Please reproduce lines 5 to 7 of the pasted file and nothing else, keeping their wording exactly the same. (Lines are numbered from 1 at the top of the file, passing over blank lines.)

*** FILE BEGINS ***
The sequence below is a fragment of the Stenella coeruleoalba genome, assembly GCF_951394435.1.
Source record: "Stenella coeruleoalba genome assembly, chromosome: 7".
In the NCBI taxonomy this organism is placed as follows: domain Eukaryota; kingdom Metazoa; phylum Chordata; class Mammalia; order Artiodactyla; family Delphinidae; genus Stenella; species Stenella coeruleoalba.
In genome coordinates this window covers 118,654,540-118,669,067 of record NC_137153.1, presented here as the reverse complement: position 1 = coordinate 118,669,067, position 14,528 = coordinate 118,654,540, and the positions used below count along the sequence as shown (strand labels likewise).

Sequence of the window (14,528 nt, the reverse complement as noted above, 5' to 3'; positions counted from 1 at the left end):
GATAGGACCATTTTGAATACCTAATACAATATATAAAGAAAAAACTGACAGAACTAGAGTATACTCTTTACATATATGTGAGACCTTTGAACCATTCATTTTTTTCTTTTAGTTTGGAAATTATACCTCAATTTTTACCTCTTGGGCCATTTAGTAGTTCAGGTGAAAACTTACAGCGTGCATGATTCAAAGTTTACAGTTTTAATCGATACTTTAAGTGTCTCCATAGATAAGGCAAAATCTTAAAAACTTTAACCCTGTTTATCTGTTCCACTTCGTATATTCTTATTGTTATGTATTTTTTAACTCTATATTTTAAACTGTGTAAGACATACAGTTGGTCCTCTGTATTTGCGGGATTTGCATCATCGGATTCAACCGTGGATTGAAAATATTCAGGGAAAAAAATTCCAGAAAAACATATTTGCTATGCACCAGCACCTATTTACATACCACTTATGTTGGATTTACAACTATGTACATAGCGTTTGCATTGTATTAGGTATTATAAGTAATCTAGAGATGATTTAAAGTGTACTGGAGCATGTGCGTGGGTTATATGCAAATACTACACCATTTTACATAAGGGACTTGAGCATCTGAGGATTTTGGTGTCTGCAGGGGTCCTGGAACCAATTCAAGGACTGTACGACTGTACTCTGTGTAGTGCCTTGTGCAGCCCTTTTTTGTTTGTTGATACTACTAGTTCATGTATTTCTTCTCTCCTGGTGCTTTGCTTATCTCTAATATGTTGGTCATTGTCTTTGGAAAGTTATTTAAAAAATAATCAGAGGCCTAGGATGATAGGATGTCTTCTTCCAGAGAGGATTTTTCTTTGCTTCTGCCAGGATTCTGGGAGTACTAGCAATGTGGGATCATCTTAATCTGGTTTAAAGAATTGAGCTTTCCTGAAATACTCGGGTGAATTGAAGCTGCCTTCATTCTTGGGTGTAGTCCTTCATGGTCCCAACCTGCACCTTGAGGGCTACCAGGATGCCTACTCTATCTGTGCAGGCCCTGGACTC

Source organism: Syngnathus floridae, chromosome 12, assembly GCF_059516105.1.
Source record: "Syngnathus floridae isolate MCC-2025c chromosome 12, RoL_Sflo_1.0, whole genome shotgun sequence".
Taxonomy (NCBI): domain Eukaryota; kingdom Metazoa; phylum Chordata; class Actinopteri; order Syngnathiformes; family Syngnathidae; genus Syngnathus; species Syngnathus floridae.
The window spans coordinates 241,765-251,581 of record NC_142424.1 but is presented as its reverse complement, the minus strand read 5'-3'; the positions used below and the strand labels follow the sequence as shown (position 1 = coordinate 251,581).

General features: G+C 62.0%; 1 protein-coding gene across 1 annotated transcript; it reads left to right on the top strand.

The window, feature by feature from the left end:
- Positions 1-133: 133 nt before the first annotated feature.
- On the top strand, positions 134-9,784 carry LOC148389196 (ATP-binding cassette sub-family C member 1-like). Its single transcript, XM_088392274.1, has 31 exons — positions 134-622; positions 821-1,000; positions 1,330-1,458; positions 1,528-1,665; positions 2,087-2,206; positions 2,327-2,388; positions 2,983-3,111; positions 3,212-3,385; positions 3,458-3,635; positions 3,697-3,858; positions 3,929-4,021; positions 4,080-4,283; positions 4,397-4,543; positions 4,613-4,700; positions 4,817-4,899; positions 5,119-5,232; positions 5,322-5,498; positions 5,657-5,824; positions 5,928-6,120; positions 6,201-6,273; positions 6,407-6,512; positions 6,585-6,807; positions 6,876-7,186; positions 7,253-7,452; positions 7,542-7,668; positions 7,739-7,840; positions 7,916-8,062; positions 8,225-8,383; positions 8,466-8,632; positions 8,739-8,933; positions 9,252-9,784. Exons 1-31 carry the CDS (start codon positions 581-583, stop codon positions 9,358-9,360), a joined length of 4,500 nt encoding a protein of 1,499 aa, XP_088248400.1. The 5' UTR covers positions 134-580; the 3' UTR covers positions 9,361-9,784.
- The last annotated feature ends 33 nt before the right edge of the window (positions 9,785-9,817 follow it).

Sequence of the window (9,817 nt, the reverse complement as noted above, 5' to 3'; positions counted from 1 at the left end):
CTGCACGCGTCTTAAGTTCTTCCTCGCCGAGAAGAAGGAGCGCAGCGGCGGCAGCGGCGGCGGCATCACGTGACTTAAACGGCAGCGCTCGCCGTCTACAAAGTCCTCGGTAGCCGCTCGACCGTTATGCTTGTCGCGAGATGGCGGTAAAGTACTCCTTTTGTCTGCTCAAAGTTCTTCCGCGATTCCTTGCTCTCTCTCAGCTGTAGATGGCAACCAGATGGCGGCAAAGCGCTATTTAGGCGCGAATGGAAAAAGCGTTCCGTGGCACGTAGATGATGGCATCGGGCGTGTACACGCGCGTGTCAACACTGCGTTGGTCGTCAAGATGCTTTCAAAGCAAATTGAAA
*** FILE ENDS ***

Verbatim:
Sequence of the window (14,528 nt, the reverse complement as noted above, 5' to 3'; positions counted from 1 at the left end):
GATAGGACCATTTTGAATACCTAATACAATATATAAAGAAAAAACTGACAGAACTAGAGTATACTCTTTACATATATGTGAGACCTTTGAACCATTCATTTTTTTCTTTTAGTTTGGAAATTATACCTCAATTTTTACCTCTTGGGCCATTTAGTAGTTCAGGTGAAAACTTACAGCGTGCATGATTCAAAGTTTACAGTTTTAATCGATACTTTAAGTGTCTCCATAGATAAGGCAAAATCTTAAAAACTTTAACCCTGTTTATCTGTTCCACTTCGTATATTCTTATTGTTATGTATTTTTTAACTCTATATTTTAAACTGTGTAAGACATACAGTTGGTCCTCTGTATTTGCGGGATTTGCATCATCGGATTCAACCGTGGATTGAAAATATTCAGGGAAAAAAATTCCAGAAAAACATATTTGCTATGCACCAGCACCTATTTACATACCACTTATGTTGGATTTACAACTATGTACATAGCGTTTGCATTGTATTAGGTATTATAAGTAATCTAGAGATGATTTAAAGTGTACTGGAGCATGTGCGTGGGTTATATGCAAATACTACACCATTTTACATAAGGGACTTGAGCATCTGAGGATTTTGGTGTCTGCAGGGGTCCTGGAACCAATTCAAGGACTGTACGACTGTACTCTGTGTAGTGCCTTGTGCAGCCCTTTTTTGTTTGTTGATACTACTAGTTCATGTATTTCTTCTCTCCTGGTGCTTTGCTTATCTCTAATATGTTGGTCATTGTCTTTGGAAAGTTATTTAAAAAATAATCAGAGGCCTAGGATGATAGGATGTCTTCTTCCAGAGAGGATTTTTCTTTGCTTCTGCCAGGATTCTGGGAGTACTAGCAATGTGGGATCATCTTAATCTGGTTTAAAGAATTGAGCTTTCCTGAAATACTCGGGTGAATTGAAGCTGCCTTCATTCTTGGGTGTAGTCCTTCATGGTCCCAACCTGCACCTTGAGGGCTACCAGGATGCCTACTCTATCTGTGCAGGCCCTGGACTC

Source organism: Syngnathus floridae, chromosome 12, assembly GCF_059516105.1.